State-required COVID-19 testing at all nursing homes and long-term care facilities landed on the doorstep of Fannie B Manor on Friday.
“It was a bit of a shock to see that many military personnel outside Fannie B’s putting on blue suits,” said Fannie B administrator Jerry Denton. “I was watching them by the camera we have on the parking lot. Of course, those suits are for their protection as well as the protection of our residents and staff.”
The Tennessee Department of Health has been in continual contact with the 700-plus nursing homes and long-term care facilities across the state, says Denton.
“We get regular updates from them telling us what we can and cannot do,” said Denton. “Actually, they inundate us with emails. We’ve been under quarantine since April. Only essential people. We have allowed family members in during a crisis, but we’ve only had two of those. Other than that, it has been residents, home healthcare nurses, and physicians only.”
One of the emails asked facilities to submit to COVID-19 testing.
“It was mandated testing, but we welcomed it,” said Denton. “We were asked to participate and we immediately signed up to do so. We thought they had forgotten about us. I called and they said ‘no, they hadn’t forgotten, but we were at the bottom of the list.’ The deadline for testing was May 31, but the deadline was extended.”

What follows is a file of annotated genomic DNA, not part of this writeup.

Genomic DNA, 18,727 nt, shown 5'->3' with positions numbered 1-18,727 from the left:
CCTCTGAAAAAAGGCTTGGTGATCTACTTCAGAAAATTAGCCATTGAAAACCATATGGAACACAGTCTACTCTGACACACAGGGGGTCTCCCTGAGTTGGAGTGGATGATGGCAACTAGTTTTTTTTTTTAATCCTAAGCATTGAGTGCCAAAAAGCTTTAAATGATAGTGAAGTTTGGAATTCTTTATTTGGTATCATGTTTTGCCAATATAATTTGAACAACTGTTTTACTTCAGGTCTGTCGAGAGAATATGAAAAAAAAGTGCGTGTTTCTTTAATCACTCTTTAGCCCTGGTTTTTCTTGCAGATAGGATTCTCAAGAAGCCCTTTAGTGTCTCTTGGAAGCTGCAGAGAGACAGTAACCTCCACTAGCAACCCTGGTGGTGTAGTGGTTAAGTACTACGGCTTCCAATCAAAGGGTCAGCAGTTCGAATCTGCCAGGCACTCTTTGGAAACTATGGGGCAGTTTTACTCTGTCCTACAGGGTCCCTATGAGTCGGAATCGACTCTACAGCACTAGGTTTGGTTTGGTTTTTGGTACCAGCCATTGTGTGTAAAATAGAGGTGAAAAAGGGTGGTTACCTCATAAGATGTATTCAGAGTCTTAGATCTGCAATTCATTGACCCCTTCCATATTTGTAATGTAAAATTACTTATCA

Testing was done via throat swab, not nasal.
“I was happy they did throat swabs instead,” said Denton. “I was concerned about the anxiety created in our residents. Some were already showing signs of stress, then in come military personnel in blue suits wanting to shove a big stick up their nose. The throat swabs worked out better.”
Gov. Bill Lee said testing at these facilities is an effort to protect the more vulnerable populations in Tennessee.